New Chinese Ammunition Bunkers Seen 7 Km From 2017 Doklam Face-Off Site

Doklam: Earlier images of the same site accessed by NDTV indicate that construction of these bunkers had not started in December 2019

New Chinese Ammunition Bunkers Seen 7 Km From 2017 Doklam Face-Off Site

Military-grade, hardened Chinese bunkers to store ammunition. 2020 Maxar Technologies. High-res here

Highlights

  • Earlier images indicate bunkers not there in December 2019
  • Imagery shows road access bunkers to Sinche-La pass
  • This is then connected to road that stretches across Doklam plateau
New Delhi:

Satellite imagery accessed by NDTV shows the construction of what appears to be military-grade, hardened ammunition bunkers, 2.5 kilometres away from Sinche-La pass on the eastern periphery of the contested Doklam plateau near the border between Bhutan and China in the area.

Military observers say these fit the description of ammunition storage facilities and their location, just 7 kilometres from Doka La, the site of the 2017 face-off between Indian and Chinese forces, could indicate an enhanced level of military preparedness by Chinese forces.

"The construction of new ammunition storage bunkers is likely aimed to reinforce the Chinese troops at these bases, allowing them to fight more efficiently if a conflict were to develop at Doklam," says Sim Tack, a leading satellite imagery expert and military analyst at Force Analysis. "This is a concerning development, especially following the recent discovery of the Chinese village across the border in Bhutan, and could point to renewed tensions in the Doklam area."

Earlier images of the same site accessed by NDTV indicate that construction of these bunkers had not started in December 2019. Recent images of October 28, this year, indicate that construction is almost complete. "These appear to be hardened storage shelters," says Lieutenant General HS Panag (retired), a former Northern Army commander. "This is most likely an ammunition dump."

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New Chinese ammunition bunker facility has been constructed in less than one year. Satellite image 2020 Maxar Technologies. For high-resolution pics, click here and here

The construction of these facilities comes at a time when India and China are in the midst of their most serious standoff since the 1962 war. Tens of thousands of soldiers from either side have hunkered down for a winter stand-off in eastern Ladakh that began in early May this year.

High-resolution images from Maxar Technologies indicate road access from the site of the bunkers to the Sinche-La pass, which is then connected to an all-weather road constructed by Chinese workers that stretches across the 5 kilometre-wide Doklam plateau.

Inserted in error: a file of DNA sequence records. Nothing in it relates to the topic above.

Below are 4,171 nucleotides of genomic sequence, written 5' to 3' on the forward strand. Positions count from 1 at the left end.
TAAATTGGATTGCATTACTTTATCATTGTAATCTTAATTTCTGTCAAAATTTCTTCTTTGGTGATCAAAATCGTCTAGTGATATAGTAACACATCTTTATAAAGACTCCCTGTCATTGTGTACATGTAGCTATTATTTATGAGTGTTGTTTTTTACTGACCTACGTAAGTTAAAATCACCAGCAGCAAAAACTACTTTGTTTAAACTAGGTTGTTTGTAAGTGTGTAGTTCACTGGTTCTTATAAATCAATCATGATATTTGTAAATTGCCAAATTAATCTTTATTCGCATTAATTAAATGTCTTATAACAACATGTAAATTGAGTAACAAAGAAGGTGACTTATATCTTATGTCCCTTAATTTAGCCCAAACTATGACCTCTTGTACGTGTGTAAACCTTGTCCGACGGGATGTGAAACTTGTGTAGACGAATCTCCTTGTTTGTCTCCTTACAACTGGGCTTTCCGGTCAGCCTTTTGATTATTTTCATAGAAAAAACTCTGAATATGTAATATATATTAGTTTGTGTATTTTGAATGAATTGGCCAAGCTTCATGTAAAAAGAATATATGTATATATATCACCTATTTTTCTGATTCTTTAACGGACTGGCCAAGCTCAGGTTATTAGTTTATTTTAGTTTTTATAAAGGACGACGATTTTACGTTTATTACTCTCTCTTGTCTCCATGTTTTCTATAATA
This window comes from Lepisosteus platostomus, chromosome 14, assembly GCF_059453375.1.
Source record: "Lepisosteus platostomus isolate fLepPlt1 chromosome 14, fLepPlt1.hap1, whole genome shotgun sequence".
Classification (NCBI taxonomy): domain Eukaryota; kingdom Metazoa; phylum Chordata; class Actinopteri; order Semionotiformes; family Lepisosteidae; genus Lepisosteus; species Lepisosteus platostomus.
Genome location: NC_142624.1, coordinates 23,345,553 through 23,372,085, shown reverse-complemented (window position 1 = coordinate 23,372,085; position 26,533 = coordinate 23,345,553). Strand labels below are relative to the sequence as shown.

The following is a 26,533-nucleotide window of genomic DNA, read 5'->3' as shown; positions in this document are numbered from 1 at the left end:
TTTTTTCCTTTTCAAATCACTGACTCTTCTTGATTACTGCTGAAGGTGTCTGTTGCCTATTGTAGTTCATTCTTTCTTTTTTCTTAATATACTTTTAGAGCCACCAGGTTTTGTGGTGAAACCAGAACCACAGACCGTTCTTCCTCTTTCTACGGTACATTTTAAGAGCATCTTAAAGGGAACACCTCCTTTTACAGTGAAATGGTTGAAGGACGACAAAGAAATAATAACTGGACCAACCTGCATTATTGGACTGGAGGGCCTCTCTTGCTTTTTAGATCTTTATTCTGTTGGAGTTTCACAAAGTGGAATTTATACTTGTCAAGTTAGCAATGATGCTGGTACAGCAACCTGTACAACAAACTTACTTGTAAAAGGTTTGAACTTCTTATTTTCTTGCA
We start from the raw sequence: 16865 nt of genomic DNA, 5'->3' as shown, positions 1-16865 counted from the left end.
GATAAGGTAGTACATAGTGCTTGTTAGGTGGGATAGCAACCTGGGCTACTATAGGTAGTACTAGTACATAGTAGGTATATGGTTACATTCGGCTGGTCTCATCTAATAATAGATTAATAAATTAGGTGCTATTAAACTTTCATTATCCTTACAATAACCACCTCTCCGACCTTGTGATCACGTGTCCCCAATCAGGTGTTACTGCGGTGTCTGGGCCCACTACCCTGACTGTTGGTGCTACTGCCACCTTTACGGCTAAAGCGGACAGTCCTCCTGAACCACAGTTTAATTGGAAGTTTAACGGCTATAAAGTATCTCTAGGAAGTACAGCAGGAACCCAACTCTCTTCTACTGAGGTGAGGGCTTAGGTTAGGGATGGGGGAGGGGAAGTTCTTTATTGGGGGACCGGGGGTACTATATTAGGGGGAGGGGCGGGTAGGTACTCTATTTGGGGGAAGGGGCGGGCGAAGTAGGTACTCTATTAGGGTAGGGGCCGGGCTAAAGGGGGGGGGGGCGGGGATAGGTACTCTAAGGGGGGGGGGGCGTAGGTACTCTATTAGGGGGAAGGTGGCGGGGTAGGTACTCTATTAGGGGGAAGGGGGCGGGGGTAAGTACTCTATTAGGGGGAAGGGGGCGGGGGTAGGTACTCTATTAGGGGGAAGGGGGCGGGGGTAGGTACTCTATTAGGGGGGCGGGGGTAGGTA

The presence of these new bunkers, black-topping of the road on the Doklam plateau post the 2017 stand-off, the construction of a 'village' and 9-kilometre track adjacent to the plateau are clear signs that China has no compunctions in carrying on with construction activity in territory Bhutan considers its own. India has historically backed Bhutan's claim.

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Location of hardened bunkers near Sinche La, near China-Bhutan border. Satellite image 2020 Maxar Technologies. For high-resolution pic, click here

The construction of the new hardened bunkers appears to be an effort at militarily reinforcing the larger Doklam region and the Chumbi Valley, Chinese territory, that lies to its North.

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A September 2020 study by STRATFOR, the world's leading geopolitical intelligence platform, says the 2017 Doklam crisis "appears to have shifted China's strategic objectives, with China more than doubling its total number of air bases, air defence positions and heliports near the Indian border over the past three years."

The precise location of these facilities has been spelt out by the satellite imagery expert Detresfa.

On Sunday, NDTV highlighted satellite images of a Chinese village called Pangda that lies 2.5 kilometres within the territorial boundaries of Bhutan, as defined by official maps from its National Statistics Bureau.

The satellite images also show the presence of a 9-kilometre road that stretches beyond this village and could, potentially, be part of a plan to access the Zompelri ridgeline from the east.

Access to this ridge, China's original objective during the 2017 crisis, would enable its troops to have a clear line of sight to the "Chicken's Neck", the narrow expanse of land that connects India's north-eastern states with the rest of the country.